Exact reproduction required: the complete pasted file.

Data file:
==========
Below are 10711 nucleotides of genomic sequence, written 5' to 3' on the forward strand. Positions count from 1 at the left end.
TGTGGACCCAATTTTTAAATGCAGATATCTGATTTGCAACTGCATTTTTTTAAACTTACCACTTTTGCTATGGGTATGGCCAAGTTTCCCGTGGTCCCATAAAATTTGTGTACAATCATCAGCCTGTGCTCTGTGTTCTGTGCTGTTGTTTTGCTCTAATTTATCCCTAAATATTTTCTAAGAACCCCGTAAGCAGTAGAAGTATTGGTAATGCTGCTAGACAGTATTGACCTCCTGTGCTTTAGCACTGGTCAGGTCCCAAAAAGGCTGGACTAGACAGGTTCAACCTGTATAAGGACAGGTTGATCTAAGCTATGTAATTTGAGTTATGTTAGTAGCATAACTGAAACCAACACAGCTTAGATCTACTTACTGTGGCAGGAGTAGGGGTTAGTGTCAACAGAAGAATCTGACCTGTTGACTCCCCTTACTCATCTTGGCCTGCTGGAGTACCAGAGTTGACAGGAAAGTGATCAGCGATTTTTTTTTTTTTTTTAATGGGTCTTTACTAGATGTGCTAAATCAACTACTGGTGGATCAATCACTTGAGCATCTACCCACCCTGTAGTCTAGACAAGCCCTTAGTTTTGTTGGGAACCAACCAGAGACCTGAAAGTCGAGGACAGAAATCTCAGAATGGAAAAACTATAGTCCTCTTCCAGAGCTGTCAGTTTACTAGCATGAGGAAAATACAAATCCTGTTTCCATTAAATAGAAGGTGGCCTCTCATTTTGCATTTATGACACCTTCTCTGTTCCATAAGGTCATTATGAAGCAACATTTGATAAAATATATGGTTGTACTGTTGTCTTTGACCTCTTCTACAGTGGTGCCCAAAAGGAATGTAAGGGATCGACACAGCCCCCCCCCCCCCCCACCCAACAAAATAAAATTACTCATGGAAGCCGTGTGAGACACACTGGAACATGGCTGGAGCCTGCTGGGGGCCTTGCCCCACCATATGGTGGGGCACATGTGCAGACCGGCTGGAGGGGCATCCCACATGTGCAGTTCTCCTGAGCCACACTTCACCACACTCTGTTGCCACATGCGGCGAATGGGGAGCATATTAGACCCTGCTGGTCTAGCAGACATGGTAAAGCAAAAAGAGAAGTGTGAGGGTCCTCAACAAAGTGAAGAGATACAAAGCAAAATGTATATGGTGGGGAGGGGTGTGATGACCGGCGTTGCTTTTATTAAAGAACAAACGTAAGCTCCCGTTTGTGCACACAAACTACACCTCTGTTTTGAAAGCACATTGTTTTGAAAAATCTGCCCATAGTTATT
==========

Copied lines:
Below are 10711 nucleotides of genomic sequence, written 5' to 3' on the forward strand. Positions count from 1 at the left end.
TGTGGACCCAATTTTTAAATGCAGATATCTGATTTGCAACTGCATTTTTTTAAACTTACCACTTTTGCTATGGGTATGGCCAAGTTTCCCGTGGTCCCATAAAATTTGTGTACAATCATCAGCCTGTGCTCTGTGTTCTGTGCTGTTGTTTTGCTCTAATTTATCCCTAAATATTTTCTAAGAACCCCGTAAGCAGTAGAAGTATTGGTAATGCTGCTAGACAGTATTGACCTCCTGTGCTTTAGCACTGGTCAGGTCCCAAAAAGGCTGGACTAGACAGGTTCAACCTGTATAAGGACAGGTTGATCTAAGCTATGTAATTTGAGTTATGTTAGTAGCATAACTGAAACCAACACAGCTTAGATCTACTTACTGTGGCAGGAGTAGGGGTTAGTGTCAACAGAAGAATCTGACCTGTTGACTCCCCTTACTCATCTTGGCCTGCTGGAGTACCAGAGTTGACAGGAAAGTGATCAGCGATTTTTTTTTTTTTTTTAATGGGTCTTTACTAGATGTGCTAAATCAACTACTGGTGGATCAATCACTTGAGCATCTACCCACCCTGTAGTCTAGACAAGCCCTTAGTTTTGTTGGGAACCAACCAGAGACCTGAAAGTCGAGGACAGAAATCTCAGAATGGAAAAACTATAGTCCTCTTCCAGAGCTGTCAGTTTACTAGCATGAGGAAAATACAAATCCTGTTTCCATTAAATAGAAGGTGGCCTCTCATTTTGCATTTATGACACCTTCTCTGTTCCATAAGGTCATTATGAAGCAACATTTGATAAAATATATGGTTGTACTGTTGTCTTTGACCTCTTCTACAGTGGTGCCCAAAAGGAATGTAAGGGATCGACACAGCCCCCCCCCCCCCCCACCCAACAAAATAAAATTACTCATGGAAGCCGTGTGAGACACACTGGAACATGGCTGGAGCCTGCTGGGGGCCTTGCCCCACCATATGGTGGGGCACATGTGCAGACCGGCTGGAGGGGCATCCCACATGTGCAGTTCTCCTGAGCCACACTTCACCACACTCTGTTGCCACATGCGGCGAATGGGGAGCATATTAGACCCTGCTGGTCTAGCAGACATGGTAAAGCAAAAAGAGAAGTGTGAGGGTCCTCAACAAAGTGAAGAGATACAAAGCAAAATGTATATGGTGGGGAGGGGTGTGATGACCGGCGTTGCTTTTATTAAAGAACAAACGTAAGCTCCCGTTTGTGCACACAAACTACACCTCTGTTTTGAAAGCACATTGTTTTGAAAAATCTGCCCATAGTTATT